Figure 8 shows the evolution of the instantaneous current in the conduction state as a transitory high voltage of 50 kV. At the beginning of the application of this voltage, the profiles show the appearance of two peaks at the sides of the electrodes, as shown for example at time t=50 s .These maxima are assigned to packets moving loads that are produced under high tension. Furthermore, it appears that during the transitory state, the current conduction patterns show oscillations about a main value that increases with time.

    Figure 9 shows profiles of displacement current at different time under 50 KV DC voltages. Which exhibit oscillations around the value zero and at the beginning of the application of the voltage, these oscillations, similar to the conduction current, attenuate gradually to a stationary state in which the displacement current is zero at any point of the polyethylene.

    Figure10 shows the evolution of the current density of polyethylene under external applied voltages of 50 kV. In this case, because of the high voltage, the number of mobile electrons and holes generated by intensification of the injection sets the reduction of these costs due to recombination and extraction. Therefore, the current, which is always proportional to the density of the mobile charge, continues to increase until the stationary state.

    9. CONCLUSIONS

    In this work a first validation of the model, of the symmetrically chosen parameters for both electrons and holes under DC voltage. This validation concerns a voltage of 50 KV at high electric field in low density polyethylene (LDPE). In this model, we notice the appearance packet charge when the electric field is very high , and the mobile charges are the most dominated then the trapped charge density. This high electric field leading to the appearance alternance zone of electron and holes in the middle of polyethylene, which becomes more and more important as the voltage is very higher.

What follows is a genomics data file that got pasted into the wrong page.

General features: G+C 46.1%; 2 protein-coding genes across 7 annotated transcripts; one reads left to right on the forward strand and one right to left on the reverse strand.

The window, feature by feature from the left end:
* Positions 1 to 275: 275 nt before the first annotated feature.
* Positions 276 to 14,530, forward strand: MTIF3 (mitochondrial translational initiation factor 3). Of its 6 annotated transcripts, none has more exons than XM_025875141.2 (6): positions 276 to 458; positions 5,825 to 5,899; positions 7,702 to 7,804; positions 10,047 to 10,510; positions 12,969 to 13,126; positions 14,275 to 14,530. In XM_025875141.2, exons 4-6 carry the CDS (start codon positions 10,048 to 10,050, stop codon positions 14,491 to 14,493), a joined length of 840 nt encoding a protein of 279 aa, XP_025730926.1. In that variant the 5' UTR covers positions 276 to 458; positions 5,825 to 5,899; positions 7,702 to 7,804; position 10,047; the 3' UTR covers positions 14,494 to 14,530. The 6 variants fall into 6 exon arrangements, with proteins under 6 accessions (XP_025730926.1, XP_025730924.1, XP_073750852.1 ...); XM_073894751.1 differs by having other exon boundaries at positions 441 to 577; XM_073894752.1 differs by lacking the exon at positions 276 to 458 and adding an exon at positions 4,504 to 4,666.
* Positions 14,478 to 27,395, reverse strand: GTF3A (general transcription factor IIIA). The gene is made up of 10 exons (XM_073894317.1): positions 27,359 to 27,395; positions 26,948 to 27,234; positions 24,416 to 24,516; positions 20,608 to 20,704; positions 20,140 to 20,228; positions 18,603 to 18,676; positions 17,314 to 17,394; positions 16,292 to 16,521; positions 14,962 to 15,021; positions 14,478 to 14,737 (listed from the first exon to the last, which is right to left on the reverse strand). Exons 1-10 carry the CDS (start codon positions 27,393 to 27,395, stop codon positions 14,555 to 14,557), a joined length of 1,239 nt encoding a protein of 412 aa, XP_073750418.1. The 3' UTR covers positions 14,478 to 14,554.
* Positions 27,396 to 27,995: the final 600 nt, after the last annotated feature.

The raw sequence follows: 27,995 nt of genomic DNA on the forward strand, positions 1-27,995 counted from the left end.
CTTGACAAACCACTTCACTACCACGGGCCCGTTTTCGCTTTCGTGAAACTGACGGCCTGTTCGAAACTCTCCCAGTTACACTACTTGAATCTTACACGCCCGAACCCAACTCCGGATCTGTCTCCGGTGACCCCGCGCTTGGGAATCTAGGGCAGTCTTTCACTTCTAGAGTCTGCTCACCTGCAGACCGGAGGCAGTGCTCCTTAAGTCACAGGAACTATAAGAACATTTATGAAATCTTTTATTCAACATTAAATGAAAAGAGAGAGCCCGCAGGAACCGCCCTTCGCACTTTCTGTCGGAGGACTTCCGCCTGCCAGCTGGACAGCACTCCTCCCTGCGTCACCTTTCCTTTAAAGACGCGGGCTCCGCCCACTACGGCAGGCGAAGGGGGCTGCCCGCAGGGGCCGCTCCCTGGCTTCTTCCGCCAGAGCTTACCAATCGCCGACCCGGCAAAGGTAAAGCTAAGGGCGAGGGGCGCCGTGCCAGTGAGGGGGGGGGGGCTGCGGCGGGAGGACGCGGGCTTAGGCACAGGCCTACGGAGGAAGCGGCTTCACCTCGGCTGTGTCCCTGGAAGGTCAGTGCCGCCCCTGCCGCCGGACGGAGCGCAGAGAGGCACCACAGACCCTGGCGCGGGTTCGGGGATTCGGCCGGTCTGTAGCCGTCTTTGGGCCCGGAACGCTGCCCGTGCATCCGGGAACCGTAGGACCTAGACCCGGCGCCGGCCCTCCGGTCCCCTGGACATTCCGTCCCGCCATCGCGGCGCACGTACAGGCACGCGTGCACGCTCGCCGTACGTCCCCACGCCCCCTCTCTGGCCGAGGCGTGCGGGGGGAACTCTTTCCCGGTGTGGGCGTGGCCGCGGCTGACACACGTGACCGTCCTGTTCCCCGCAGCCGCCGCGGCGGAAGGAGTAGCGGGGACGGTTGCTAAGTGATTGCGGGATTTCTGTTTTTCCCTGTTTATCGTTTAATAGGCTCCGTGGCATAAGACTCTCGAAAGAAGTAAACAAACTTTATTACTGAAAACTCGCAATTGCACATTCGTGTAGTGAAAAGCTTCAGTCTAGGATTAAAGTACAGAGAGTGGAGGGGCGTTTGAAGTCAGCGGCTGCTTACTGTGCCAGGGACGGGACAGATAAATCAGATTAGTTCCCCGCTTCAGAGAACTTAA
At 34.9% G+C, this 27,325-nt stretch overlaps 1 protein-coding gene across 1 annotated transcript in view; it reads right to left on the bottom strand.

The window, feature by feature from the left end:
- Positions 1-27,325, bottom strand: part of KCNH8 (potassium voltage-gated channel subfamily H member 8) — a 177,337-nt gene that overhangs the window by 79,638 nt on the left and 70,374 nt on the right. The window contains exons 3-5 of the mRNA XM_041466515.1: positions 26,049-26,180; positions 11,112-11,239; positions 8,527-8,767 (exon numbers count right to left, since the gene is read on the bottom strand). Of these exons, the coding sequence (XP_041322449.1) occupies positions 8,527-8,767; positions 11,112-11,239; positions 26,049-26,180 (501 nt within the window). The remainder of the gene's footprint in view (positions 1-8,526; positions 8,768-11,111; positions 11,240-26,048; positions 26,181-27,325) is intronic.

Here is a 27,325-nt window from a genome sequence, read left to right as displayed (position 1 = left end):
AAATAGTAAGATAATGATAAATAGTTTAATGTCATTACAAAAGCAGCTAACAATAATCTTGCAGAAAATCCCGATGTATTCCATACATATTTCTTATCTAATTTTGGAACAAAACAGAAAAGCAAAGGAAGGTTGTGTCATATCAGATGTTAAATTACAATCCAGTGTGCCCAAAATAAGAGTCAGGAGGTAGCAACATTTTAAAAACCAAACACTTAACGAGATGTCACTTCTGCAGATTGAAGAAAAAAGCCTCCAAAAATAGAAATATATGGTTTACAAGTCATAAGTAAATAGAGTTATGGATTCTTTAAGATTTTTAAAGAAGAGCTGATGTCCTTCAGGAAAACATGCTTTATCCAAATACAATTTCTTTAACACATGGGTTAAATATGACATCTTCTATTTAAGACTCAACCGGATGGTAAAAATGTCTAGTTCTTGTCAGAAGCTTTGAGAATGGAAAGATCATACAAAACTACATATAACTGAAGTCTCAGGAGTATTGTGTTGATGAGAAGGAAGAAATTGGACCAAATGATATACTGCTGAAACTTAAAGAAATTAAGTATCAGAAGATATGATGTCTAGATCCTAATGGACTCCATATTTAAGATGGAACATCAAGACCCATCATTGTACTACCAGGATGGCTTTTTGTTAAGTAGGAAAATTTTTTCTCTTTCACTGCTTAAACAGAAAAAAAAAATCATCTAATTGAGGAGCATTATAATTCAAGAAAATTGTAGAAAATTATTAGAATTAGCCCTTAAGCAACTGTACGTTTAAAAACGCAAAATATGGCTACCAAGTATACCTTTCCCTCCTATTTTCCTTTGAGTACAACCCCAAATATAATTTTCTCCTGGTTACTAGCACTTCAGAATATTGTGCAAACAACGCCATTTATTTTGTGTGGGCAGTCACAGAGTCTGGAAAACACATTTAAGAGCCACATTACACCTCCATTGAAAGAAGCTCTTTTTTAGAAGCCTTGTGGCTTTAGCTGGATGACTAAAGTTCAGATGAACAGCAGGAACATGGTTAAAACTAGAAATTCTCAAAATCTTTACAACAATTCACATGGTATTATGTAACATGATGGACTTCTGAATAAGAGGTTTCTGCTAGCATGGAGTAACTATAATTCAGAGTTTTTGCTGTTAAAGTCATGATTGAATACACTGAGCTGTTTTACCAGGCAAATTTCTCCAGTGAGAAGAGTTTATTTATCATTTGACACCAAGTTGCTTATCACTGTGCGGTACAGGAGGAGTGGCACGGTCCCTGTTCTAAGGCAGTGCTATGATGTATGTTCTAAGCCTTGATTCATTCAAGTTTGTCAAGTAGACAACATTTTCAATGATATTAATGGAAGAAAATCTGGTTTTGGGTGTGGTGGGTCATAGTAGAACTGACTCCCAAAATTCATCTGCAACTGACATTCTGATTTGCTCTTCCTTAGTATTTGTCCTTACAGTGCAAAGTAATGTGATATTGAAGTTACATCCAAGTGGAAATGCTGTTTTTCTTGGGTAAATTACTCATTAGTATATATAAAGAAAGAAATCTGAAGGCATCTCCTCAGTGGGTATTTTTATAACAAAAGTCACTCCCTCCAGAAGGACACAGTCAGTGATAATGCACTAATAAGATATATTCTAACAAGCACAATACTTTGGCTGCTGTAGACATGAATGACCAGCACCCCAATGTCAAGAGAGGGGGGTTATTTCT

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  • [Fig. 1.] Schematic of the conduction mechanism.
    Schematic of the conduction mechanism.
  • [Table 1.] Description of the physical model.
    Description of the physical model.
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  • [Table 2.] Parameters and values model.
    Parameters and values model.
  • [Fig. 2.] Quantification of the thickness of the dielectric.
    Quantification of the thickness of the dielectric.
  • [Fig. 3.] Net charge density profiles at different times under 50 kV dc voltage.
    Net charge density profiles at different times under 50 kV dc voltage.
  • [Fig. 4.] Mobile electron density profiles at different times under 50 kV dc voltage.
    Mobile electron density profiles at different times under 50 kV dc voltage.
  • [Fig. 5.] Mobile holes density profiles at different times under 50 kV dc voltage.
    Mobile holes density profiles at different times under 50 kV dc voltage.
  • [Fig. 6.] Trapped electron density profiles at different times under 50 kVdc voltage.
    Trapped electron density profiles at different times under 50 kVdc voltage.
  • [Fig. 7.] Electric field profiles at different times under 50 kV dc voltage.
    Electric field profiles at different times under 50 kV dc voltage.
  • [Fig. 8.] Conduction current density profiles at different times under 50 kV dc stress.
    Conduction current density profiles at different times under 50 kV dc stress.
  • [Fig. 9.] Displacement current density profiles at different times under 50 kV dc stress.
    Displacement current density profiles at different times under 50 kV dc stress.
  • [Fig. 10.] External current density under 50 kV dc stress.
    External current density under 50 kV dc stress.